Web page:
With the polls showing a swing of 6-10% to Labor in Victoria, one curious aspect of this election is the lack of any discussion about the prospect of Peter Costello losing his seat of Higgins.
I’m certainly hoping that happens and have decided to distribute 40,000 how-to-vote cards next Saturday recommending voters put Labor 6th and Costello 7th with only Family First behind them.
This decision was confirmed after an on-air preference negotiation through community radio station RRR with Labor factional strongman Stephen Conroy at 1am on Sunday morning.
Conroy publicly undertook that Crikey would be allowed into future Federal budget lock-ups and with Peter Costello refusing to make such a commitment, the preference allocation was sealed.
Get Crikey FREE to your inbox every weekday morning with the Crikey Worm.
Sunday Herald Sun columnist Brendan Donohoe, a Higgins constituent, noted yesterday that the Treasurer has done three personalised mailouts during the election campaign. Other constituents have claimed there have been seven over the past few months.
AEC returns suggest that Costello has raised about $2 million for his personal election campaigns over the past five years – more than almost any other Federal MP – and he’s certainly spending a good whack of that trying to save his seat.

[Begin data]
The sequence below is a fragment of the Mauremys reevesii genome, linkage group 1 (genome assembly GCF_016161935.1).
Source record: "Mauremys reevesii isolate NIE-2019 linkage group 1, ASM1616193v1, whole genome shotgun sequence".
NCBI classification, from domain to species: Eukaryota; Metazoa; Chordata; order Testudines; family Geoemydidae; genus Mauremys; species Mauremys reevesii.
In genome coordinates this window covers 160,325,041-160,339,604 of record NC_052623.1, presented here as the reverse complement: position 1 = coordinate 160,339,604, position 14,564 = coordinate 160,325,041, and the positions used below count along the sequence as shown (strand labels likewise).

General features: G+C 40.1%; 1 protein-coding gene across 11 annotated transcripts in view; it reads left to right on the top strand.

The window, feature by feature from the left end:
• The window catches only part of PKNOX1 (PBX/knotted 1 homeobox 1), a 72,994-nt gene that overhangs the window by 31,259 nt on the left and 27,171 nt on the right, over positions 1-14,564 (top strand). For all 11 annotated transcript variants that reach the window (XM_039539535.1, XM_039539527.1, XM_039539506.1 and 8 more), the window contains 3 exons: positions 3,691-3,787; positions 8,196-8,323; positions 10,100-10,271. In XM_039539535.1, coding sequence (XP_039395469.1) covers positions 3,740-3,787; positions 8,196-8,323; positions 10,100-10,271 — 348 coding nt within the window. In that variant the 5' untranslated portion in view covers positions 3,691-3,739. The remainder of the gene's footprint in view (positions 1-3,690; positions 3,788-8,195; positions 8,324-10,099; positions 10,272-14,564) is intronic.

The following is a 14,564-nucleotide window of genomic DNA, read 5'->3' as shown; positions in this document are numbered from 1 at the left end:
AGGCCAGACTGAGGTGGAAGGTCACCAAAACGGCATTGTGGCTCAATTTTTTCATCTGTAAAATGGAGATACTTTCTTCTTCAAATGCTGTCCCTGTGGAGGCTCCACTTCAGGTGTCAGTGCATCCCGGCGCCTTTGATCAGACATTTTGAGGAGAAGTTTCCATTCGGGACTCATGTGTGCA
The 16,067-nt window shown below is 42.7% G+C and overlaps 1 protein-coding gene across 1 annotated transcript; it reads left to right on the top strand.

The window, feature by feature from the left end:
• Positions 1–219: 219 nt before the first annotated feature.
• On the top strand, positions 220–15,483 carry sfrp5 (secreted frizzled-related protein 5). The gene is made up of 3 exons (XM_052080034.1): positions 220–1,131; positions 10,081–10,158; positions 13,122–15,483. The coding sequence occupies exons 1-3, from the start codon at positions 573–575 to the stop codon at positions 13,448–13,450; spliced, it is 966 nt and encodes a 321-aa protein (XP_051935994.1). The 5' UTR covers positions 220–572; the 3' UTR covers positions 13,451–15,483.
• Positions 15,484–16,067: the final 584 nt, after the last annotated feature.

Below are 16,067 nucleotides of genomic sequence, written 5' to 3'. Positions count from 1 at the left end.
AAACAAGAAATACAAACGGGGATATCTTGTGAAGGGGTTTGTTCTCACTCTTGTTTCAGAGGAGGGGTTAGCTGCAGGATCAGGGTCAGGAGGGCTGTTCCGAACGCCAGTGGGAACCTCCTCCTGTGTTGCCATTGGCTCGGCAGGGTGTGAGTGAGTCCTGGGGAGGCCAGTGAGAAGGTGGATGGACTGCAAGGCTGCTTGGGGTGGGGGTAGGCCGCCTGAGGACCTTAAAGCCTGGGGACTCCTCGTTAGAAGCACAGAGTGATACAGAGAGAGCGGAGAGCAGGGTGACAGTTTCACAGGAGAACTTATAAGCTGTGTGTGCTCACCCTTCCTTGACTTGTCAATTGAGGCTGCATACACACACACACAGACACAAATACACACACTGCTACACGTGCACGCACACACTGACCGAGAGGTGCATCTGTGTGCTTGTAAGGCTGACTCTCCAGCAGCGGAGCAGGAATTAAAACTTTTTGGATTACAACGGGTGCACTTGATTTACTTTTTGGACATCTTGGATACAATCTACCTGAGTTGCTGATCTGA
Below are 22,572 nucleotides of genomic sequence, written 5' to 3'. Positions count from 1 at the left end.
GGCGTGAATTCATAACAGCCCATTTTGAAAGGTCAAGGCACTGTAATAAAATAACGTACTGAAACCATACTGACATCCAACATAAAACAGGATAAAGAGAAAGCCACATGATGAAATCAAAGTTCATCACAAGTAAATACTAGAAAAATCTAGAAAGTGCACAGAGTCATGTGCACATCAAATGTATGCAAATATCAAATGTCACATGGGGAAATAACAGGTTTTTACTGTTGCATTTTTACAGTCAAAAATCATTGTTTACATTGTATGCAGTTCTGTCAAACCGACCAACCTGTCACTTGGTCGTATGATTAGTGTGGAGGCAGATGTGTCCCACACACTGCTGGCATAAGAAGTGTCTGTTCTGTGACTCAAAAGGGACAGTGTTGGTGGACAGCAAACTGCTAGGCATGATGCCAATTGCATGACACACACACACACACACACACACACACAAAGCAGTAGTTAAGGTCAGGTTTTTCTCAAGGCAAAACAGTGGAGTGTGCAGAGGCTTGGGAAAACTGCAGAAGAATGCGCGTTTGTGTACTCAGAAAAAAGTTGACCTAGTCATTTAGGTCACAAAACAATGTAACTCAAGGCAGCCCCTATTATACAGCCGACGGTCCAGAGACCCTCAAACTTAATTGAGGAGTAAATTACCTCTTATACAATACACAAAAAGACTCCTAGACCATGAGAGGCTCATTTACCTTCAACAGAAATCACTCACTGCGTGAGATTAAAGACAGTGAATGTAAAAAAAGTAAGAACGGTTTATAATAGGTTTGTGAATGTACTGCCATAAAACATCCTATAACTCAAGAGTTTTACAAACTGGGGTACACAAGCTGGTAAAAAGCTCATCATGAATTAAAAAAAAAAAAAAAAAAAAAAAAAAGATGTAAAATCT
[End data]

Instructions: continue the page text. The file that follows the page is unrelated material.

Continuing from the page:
With the Ruddslide now seeming inevitable, ministerial losses and Senate control are the two big issues to watch on Saturday night.
Kevin Rudd keeps equating winning 16 seats to “climbing Mt Everest”, but Kim Beazley blew that one out of the water on Sunday morning at 12.40am on RRR when he claimed that equivalent percentage seat changes have occurred in four of the last 10 federal elections.
Peter Costello is certainly more vulnerable than the other high profile Victorian Ministers as these margins from 2004 demonstrate:
Peter Costello, Higgins: 8.8%
Andrew Robb, Goldstein: 10.03%
Kevin Andrews, Menzies: 10.67%
Indeed, in metropolitan Melbourne, Greg Hunt in Flinders (11.11%) and Costello’s parliamentary secretary, Chris Pearce in Aston (13.15%), are both on more comfortable margins than the man who could become Prime Minister as early as next week if Maxine McKew gets up in Bennelong but Labor falls short.
It has certainly been hard getting a message out through the mainstream press this election – the Herald Sun and The Australian are still yet to mention the Higgins tilt and even Crikey has discouraged coverage.
A lot of people will look pretty silly if Costello does lose his seat on Saturday and I reckon there’s a 30% chance this will happen.
Despite all our advice, Stephen Mayne is running as an independent in Higgins.